wed 22/05/2024

Jerusalem Quartet, Wigmore Hall review - singing to make the heart leap | reviews, news & interviews

Jerusalem Quartet, Wigmore Hall review - singing to make the heart leap

Jerusalem Quartet, Wigmore Hall review - singing to make the heart leap

Peerless interpretations of quartets by Mozart, Prokofiev and Brahms

The Jerusalem Quartet: Sergei Bresler, Ori Kam, Alexander Pavlovsky and Kyril ZlotnikovFelix Broeder

Conversation just before this concert started concerned Verdi’s Il trovatore and the truism that it needs “the four greatest voices in the world”. Whether or not the quartets we heard by Mozart, Prokofiev and Brahms demand the same in string terms, they all hit breathtaking levels of humanity, thanks to the singing interaction of the Jerusalems, the peerless chamber music equivalent of the Berlin Philharmonic.

Never has Mozart’s D major Quartet K575 sounded more like one of his great comic (or semicomic) operas, with only passing shadows like the sudden unison gruffness of the Menuetto. The genius who even in the simplest-seeming music lets each individual instrument shine came constantly to the fore, with Kyril Zlotnikov, who makes some of the most beautiful sounds to come from any cello, world-class-soloists included, on a par with the supreme stylishness of first violinist Alexander Pavlovsky.

Nor could Prokofiev’s Second Quartet have had more trenchant advocacy; audience members came out reeling at the originality of it. Which is perhaps surprising given that the composer, a wartime refugee sent 900 miles from Moscow to the “Kabarina-Balkarian Autonomous Region” (now Republic), was encouraged by the Arts Committee Chairman in the capital Nalchik – conductor Yuri Temirkanov’s father, no less – to incorporate local folk melodies in his work.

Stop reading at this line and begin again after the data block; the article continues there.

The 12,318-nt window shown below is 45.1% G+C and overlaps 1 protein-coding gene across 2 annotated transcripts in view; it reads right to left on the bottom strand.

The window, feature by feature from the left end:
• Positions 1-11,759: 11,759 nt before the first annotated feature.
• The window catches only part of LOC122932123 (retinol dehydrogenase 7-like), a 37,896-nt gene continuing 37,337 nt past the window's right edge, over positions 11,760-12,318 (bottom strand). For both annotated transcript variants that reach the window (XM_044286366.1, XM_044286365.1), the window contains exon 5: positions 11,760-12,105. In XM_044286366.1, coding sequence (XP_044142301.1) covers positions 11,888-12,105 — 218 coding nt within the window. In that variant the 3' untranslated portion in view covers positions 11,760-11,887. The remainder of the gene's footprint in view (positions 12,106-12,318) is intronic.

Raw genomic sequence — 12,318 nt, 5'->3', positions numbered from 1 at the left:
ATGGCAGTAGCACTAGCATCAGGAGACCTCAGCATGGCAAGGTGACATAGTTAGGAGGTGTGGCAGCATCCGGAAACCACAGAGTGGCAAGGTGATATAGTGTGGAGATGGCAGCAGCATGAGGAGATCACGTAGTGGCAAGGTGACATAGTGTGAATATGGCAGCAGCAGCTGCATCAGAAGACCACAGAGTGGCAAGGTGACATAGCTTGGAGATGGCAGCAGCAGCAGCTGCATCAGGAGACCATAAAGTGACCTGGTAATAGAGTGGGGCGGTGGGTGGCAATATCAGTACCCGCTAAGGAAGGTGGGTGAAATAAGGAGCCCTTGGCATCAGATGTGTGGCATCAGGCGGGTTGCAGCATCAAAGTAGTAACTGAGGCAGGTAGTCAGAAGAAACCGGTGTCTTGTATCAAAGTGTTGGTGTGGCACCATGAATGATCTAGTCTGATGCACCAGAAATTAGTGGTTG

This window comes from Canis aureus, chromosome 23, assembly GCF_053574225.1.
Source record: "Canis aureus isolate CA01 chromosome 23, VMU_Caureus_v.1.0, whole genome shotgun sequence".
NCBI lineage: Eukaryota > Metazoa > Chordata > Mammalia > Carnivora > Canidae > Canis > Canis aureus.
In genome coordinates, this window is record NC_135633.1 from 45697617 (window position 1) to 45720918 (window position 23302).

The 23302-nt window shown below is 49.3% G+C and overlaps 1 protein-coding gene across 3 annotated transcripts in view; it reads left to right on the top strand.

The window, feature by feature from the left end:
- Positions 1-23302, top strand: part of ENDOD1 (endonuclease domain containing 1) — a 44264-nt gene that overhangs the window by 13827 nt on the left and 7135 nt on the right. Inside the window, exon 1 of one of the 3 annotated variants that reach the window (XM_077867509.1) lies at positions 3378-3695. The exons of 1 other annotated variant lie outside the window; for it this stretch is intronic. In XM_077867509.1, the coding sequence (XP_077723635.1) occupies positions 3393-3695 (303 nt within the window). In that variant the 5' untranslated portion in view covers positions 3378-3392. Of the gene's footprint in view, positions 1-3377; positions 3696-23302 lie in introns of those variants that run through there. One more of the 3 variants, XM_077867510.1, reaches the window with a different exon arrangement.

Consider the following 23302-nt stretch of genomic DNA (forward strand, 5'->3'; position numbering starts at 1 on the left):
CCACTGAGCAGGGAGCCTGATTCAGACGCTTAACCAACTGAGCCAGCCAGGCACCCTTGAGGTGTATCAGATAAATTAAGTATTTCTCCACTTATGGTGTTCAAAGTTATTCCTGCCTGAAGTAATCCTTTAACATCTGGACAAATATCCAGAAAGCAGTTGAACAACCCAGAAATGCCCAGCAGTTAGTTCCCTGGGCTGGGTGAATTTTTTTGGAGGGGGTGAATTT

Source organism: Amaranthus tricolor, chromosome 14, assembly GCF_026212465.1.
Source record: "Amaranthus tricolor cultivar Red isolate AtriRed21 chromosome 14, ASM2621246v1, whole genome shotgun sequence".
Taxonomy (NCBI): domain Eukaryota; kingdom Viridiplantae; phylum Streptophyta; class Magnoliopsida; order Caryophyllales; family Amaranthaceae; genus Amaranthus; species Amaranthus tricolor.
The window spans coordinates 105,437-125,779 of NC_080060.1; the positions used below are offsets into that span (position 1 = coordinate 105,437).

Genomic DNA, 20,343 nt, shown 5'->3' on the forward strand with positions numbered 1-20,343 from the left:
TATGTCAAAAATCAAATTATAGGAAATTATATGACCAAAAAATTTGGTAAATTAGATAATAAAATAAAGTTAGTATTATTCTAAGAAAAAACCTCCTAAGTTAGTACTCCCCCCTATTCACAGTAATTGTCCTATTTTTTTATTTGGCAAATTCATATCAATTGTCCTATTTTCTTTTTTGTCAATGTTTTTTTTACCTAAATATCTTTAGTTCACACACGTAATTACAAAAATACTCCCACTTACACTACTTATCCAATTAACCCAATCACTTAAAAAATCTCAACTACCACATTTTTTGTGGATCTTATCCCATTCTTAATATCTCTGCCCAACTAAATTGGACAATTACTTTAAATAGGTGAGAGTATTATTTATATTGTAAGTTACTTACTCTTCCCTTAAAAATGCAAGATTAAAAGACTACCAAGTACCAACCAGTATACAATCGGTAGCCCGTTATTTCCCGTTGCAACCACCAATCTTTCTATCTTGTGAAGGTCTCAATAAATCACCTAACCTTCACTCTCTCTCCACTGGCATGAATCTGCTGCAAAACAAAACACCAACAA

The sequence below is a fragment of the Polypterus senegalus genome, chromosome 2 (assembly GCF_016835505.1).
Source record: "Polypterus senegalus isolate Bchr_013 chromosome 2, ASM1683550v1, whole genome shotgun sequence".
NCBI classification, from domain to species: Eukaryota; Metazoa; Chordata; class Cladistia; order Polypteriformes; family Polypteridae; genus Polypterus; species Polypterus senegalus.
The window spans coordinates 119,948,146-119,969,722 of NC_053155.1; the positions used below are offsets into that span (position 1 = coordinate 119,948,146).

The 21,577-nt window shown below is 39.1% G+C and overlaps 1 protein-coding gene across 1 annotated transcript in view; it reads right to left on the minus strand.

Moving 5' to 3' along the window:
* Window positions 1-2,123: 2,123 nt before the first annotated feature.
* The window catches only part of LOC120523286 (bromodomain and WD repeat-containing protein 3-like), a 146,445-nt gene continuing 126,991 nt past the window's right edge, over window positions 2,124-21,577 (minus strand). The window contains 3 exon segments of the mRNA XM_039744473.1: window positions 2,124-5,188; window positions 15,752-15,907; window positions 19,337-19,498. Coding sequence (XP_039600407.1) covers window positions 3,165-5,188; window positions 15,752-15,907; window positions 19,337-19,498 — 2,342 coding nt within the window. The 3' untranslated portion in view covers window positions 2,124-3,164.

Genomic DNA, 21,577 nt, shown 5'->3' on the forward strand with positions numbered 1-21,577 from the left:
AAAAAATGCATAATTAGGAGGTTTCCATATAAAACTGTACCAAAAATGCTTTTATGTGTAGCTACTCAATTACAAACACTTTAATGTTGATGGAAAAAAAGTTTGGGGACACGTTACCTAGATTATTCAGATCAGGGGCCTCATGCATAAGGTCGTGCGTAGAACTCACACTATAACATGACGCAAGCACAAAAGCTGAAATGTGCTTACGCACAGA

The ideal response to this complexity came in the serene detachment of the Adagio from Haydn’s Quartet in F minor, Op. 20 No, 5 They’re beautiful and vigorous in themselves, but quite apart from the acerbity Prokofiev could with licence incorporate in their initial treatment, they’re developed with a ferociousness that in this stunning performance brought them close to the pain and anguish of the so-called “War” piano sonatas, 6-8: another way of evading censorship, though Shostakovich – who quoted the Adagio’s lovesong in his Sixth Quartet of 1955 as a memorial to his colleague after Prokofiev’s untimely death two years earlier – didn’t try that evasion at the time.

In this perfectly contrasted programme, the most elusive and troubling quartet, Brahms’s C minor masterpiece spanning a decade of his creative life, came last. Even by the standards of what they’d unleashed in the Prokofiev, the Jerusalems’ febrile energy was on call in the restless, volatile outer movements, their movement mirroring the flexibility of their style. The Romanze, for all its lyric beauty, maintains the inward questing; only in the sort-of-scherzo’s trio does warm good humour surface, always a surprise in Brahms.

The ideal response to this complexity came in the encore, personably introduced by viola-player Ori Kam: the serene detachment of the Adagio from Haydn’s Quartet in F minor, Op. 20 No. 5, where Pavlovsky gave the impression of improvisation in his elaborations and descants: a paradigm of the whole concert, so seemingly free yet so disciplined.

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